BackgroundChidinma has noticed that her colleague has been moody and withdrawn lately, after a series of interventions she finally confides that someone she knows has been spreading some hateful
Chidinma has noticed that her colleague has been moody and withdrawn lately, after a series of interventions she finally confides that someone she knows has been spreading some hateful messages about her through some social media groups. The messages are half truths as such people do not know what really transpired.
What is Cyberbullying?
Cyberbullying is bullying that takes place using electronic technology. Electronic technology includes devices and equipment such as cell phones, computers, and tablets as well as communication tools including social media sites, text messages, chat, and websites.
Examples of cyberbullying include mean text messages or emails, rumors sent by email or posted on social networking sites, and embarrassing pictures, videos, websites, or fake profiles.
Why Cyberbullying is Different
People who are being cyberbullied are often bullied in person as well. Additionally, people who are cyberbullied have a harder time getting away from the behavior.
- Cyberbullying can happen 24 hours a day, 7 days a week, and reach a person even when he or she is alone. It can happen any time of the day or night.
- Cyberbullying messages and images can be posted anonymously and distributed quickly to a very wide audience. It can be difficult and sometimes impossible to trace the source.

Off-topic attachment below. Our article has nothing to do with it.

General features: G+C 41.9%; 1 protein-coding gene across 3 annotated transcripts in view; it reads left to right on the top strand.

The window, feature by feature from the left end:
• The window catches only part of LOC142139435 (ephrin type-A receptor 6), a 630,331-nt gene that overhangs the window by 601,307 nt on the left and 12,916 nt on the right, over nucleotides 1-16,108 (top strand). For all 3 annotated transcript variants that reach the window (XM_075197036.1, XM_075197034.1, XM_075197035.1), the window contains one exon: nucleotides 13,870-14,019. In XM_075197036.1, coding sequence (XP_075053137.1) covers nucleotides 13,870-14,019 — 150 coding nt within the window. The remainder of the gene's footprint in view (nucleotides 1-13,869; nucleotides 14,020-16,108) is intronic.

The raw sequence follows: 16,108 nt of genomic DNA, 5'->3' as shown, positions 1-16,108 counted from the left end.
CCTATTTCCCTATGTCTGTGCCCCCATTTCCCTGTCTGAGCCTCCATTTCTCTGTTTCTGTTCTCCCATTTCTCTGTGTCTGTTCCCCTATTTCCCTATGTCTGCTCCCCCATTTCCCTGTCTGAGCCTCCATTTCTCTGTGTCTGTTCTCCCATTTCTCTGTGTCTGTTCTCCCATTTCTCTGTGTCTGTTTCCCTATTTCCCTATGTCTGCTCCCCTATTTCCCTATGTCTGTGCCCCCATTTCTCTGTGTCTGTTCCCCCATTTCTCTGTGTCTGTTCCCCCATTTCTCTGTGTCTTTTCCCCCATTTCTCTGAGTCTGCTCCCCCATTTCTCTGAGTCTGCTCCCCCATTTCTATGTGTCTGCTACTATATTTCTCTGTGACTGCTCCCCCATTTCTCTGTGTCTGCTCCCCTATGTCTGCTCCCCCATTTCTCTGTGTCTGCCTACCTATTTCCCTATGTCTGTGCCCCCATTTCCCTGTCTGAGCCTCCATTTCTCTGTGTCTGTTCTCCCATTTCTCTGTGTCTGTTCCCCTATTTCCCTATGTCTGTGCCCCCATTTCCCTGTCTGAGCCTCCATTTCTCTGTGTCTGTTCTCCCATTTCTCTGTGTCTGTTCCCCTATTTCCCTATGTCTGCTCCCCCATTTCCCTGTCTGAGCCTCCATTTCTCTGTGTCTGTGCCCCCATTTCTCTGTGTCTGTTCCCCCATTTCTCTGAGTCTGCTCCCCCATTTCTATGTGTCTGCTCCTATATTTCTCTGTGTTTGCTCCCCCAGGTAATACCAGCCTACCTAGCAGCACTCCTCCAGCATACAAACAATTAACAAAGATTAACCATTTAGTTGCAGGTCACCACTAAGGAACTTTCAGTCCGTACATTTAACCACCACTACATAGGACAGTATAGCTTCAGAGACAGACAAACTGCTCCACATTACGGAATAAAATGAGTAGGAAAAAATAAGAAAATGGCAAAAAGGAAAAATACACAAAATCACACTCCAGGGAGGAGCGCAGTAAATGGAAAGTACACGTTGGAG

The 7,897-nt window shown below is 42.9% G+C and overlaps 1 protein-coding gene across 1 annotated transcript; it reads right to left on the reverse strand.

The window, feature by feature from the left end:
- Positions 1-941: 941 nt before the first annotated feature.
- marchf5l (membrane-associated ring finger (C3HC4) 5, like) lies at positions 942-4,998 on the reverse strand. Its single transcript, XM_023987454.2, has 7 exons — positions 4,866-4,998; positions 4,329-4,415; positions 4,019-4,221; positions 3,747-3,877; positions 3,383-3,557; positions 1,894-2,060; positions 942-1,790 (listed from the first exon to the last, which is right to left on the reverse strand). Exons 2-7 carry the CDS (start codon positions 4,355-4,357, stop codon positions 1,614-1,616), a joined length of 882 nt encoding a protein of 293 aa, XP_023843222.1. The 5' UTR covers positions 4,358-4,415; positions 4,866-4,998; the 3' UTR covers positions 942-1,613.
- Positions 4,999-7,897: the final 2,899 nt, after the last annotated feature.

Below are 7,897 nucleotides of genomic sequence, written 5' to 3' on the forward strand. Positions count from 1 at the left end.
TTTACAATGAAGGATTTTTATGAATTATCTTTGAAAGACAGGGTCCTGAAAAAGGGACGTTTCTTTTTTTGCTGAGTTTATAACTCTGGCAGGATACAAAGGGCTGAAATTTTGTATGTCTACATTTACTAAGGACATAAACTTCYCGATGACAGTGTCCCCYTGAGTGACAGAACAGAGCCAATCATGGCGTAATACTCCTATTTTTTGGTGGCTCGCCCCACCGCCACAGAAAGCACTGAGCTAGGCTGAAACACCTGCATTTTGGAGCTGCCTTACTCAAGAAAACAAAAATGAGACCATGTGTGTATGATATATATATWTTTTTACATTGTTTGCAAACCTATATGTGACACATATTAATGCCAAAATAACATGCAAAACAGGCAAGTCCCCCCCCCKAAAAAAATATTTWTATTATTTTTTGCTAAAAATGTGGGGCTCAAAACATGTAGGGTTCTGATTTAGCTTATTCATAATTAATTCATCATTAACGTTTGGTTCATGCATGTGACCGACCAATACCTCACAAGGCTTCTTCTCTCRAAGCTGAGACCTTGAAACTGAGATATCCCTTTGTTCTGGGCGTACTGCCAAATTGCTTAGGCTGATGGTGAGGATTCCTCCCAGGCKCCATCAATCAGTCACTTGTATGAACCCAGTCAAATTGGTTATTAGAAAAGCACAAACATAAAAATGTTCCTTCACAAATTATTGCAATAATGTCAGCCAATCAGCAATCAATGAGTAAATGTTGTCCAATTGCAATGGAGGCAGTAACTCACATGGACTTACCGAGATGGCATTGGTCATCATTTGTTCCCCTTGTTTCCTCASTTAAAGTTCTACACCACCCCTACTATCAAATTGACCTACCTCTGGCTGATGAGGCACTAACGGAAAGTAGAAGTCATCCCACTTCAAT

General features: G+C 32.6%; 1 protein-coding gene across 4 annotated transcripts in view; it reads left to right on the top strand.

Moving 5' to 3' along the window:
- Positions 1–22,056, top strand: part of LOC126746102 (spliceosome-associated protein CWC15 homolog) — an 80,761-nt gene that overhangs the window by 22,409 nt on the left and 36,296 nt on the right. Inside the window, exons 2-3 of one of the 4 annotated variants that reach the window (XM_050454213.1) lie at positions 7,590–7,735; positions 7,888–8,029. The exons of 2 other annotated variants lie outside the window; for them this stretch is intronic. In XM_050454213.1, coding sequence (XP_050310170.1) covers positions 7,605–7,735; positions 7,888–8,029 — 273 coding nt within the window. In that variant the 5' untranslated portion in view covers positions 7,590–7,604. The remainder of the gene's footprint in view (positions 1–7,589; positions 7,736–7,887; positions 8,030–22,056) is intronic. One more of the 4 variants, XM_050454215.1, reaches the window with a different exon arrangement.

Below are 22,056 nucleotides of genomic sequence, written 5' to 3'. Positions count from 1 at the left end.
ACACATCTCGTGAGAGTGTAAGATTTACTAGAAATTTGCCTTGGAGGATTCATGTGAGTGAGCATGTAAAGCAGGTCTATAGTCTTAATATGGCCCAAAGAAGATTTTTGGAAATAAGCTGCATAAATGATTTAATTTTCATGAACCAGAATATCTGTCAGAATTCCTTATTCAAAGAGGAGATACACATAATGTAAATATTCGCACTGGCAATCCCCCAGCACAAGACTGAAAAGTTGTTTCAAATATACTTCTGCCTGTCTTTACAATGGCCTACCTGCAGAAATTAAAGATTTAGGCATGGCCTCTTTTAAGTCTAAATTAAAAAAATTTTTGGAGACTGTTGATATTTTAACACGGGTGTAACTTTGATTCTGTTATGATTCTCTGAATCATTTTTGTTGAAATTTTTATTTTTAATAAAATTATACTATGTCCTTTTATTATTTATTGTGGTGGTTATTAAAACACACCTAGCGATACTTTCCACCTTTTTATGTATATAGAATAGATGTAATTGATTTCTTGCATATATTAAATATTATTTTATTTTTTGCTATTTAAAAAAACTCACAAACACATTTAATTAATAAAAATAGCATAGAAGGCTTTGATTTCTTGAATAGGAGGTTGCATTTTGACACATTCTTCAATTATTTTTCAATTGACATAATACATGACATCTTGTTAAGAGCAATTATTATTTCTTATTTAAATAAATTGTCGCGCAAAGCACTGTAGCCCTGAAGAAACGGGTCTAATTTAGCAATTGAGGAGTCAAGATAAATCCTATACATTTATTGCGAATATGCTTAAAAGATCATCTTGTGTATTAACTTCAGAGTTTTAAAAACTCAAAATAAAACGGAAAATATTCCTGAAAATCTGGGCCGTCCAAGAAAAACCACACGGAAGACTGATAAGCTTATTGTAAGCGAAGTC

- Deleting inappropriate or harassing messages, texts, and pictures is extremely difficult after they have been posted or sent.
Tips to Help Stop Cyberbullying
- Know that it’s not your fault. What people call “bullying” is sometimes an argument between two people. But if someone is repeatedly cruel to you, that’s bullying and you mustn’t blame yourself. No one deserves to be treated cruelly.
- Don’t respond or retaliate. Sometimes a reaction is exactly what aggressors are looking for because they think it gives them power over you, and you don’t want to empower a bully. As for retaliating, getting back at a bully turns you into one – and can turn one mean act into a chain reaction. If you can, remove yourself from the situation. If you can’t, sometimes humor disarms or distracts a person from bullying.
- Save the evidence. The only good news about bullying online or on phones is that it can usually be captured, saved, and shown to someone who can help. You can save that evidence in case things escalate.
- Tell the person to stop. This is completely up to you – don’t do it if you don’t feel totally comfortable doing it, because you need to make your position completely clear that you will not stand for this treatment any more.
- Reach out for help – especially if the behavior’s really getting to you. You deserve backup. See if there’s someone who can listen, help you process what’s going on and work through it – a friend, relative or maybe an adult you trust.
- Use available tech tools. Most social media apps and services allow you to block the person. That probably won’t end it, but you don’t need the harassment in your face, and you’ll be less tempted to respond. If you’re getting threats of physical harm, you should call your local police.
- Protect your accounts. Don’t share your passwords with anyone – even your closest friends, who may not be close forever – and password-protect your phone so no one can use it to impersonate you.
- If someone you know is being bullied, take action. Just standing by can empower an aggressor and does nothing to help. The best thing you can do is try to stop the bullying by taking a stand against it.
Continue the conversation.
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